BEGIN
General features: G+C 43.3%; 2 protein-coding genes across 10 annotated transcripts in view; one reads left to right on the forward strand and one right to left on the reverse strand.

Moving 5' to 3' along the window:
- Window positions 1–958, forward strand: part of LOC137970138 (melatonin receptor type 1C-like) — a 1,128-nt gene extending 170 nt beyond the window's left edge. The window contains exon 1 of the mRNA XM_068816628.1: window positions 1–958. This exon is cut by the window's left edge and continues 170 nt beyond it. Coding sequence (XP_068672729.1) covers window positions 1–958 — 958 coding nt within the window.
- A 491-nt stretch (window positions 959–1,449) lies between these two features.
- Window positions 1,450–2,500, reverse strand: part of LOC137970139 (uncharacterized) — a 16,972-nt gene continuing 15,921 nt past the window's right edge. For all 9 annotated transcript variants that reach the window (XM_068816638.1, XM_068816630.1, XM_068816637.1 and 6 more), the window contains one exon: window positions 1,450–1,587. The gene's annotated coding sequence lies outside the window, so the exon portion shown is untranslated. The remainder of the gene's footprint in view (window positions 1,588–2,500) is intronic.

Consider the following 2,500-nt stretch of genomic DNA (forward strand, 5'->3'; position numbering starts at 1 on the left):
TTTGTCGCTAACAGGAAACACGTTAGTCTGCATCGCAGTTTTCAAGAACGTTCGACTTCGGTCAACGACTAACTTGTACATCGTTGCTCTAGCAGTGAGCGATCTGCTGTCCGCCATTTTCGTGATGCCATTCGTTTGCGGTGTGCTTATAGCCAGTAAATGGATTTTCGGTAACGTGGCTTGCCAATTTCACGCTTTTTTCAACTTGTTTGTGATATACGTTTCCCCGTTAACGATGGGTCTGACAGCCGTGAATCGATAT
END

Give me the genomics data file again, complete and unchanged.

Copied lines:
General features: G+C 43.3%; 2 protein-coding genes across 10 annotated transcripts in view; one reads left to right on the forward strand and one right to left on the reverse strand.

Moving 5' to 3' along the window:
- Window positions 1–958, forward strand: part of LOC137970138 (melatonin receptor type 1C-like) — a 1,128-nt gene extending 170 nt beyond the window's left edge. The window contains exon 1 of the mRNA XM_068816628.1: window positions 1–958. This exon is cut by the window's left edge and continues 170 nt beyond it. Coding sequence (XP_068672729.1) covers window positions 1–958 — 958 coding nt within the window.
- A 491-nt stretch (window positions 959–1,449) lies between these two features.
- Window positions 1,450–2,500, reverse strand: part of LOC137970139 (uncharacterized) — a 16,972-nt gene continuing 15,921 nt past the window's right edge. For all 9 annotated transcript variants that reach the window (XM_068816638.1, XM_068816630.1, XM_068816637.1 and 6 more), the window contains one exon: window positions 1,450–1,587. The gene's annotated coding sequence lies outside the window, so the exon portion shown is untranslated. The remainder of the gene's footprint in view (window positions 1,588–2,500) is intronic.

Consider the following 2,500-nt stretch of genomic DNA (forward strand, 5'->3'; position numbering starts at 1 on the left):
TTTGTCGCTAACAGGAAACACGTTAGTCTGCATCGCAGTTTTCAAGAACGTTCGACTTCGGTCAACGACTAACTTGTACATCGTTGCTCTAGCAGTGAGCGATCTGCTGTCCGCCATTTTCGTGATGCCATTCGTTTGCGGTGTGCTTATAGCCAGTAAATGGATTTTCGGTAACGTGGCTTGCCAATTTCACGCTTTTTTCAACTTGTTTGTGATATACGTTTCCCCGTTAACGATGGGTCTGACAGCCGTGAATCGATAT